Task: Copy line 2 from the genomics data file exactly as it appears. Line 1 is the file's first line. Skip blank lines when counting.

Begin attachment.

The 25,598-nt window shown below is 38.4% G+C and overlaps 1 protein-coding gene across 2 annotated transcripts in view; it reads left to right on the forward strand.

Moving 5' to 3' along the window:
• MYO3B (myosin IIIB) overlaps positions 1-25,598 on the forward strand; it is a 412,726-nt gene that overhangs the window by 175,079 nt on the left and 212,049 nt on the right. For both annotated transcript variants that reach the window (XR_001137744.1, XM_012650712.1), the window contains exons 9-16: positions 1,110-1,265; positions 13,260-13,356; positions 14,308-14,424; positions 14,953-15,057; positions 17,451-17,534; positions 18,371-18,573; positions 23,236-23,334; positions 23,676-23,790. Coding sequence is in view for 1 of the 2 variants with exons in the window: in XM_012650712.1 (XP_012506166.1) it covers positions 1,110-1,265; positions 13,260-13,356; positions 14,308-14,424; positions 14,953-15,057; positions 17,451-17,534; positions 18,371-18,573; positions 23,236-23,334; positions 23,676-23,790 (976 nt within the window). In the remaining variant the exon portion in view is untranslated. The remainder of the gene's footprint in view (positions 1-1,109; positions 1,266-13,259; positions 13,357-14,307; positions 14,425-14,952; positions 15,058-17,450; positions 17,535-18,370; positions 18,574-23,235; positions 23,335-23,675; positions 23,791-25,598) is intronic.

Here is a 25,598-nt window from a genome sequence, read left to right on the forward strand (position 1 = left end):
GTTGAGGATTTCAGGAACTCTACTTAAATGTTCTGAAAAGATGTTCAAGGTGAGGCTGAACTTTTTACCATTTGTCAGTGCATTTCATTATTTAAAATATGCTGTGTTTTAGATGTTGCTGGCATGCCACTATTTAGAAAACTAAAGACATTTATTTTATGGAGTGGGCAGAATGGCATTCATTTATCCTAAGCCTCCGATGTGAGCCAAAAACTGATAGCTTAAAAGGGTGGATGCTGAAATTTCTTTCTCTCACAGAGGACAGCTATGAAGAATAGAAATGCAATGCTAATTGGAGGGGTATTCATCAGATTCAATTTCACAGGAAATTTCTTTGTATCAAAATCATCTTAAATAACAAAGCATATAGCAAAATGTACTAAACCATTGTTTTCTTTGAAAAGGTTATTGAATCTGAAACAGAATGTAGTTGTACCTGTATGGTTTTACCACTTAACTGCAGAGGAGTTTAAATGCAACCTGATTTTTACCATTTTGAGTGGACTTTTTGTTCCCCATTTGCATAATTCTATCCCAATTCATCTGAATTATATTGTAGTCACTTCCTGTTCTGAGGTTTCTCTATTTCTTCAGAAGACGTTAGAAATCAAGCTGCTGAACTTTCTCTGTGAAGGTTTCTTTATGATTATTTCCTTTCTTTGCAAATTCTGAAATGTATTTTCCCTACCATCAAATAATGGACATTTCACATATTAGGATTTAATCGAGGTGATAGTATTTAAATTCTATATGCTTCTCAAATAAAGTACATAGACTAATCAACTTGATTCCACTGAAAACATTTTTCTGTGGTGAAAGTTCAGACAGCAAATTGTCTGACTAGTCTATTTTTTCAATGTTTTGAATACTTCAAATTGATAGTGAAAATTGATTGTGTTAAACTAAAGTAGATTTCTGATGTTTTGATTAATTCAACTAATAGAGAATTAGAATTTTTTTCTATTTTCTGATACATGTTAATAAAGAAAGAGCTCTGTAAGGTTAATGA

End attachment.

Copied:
Moving 5' to 3' along the window: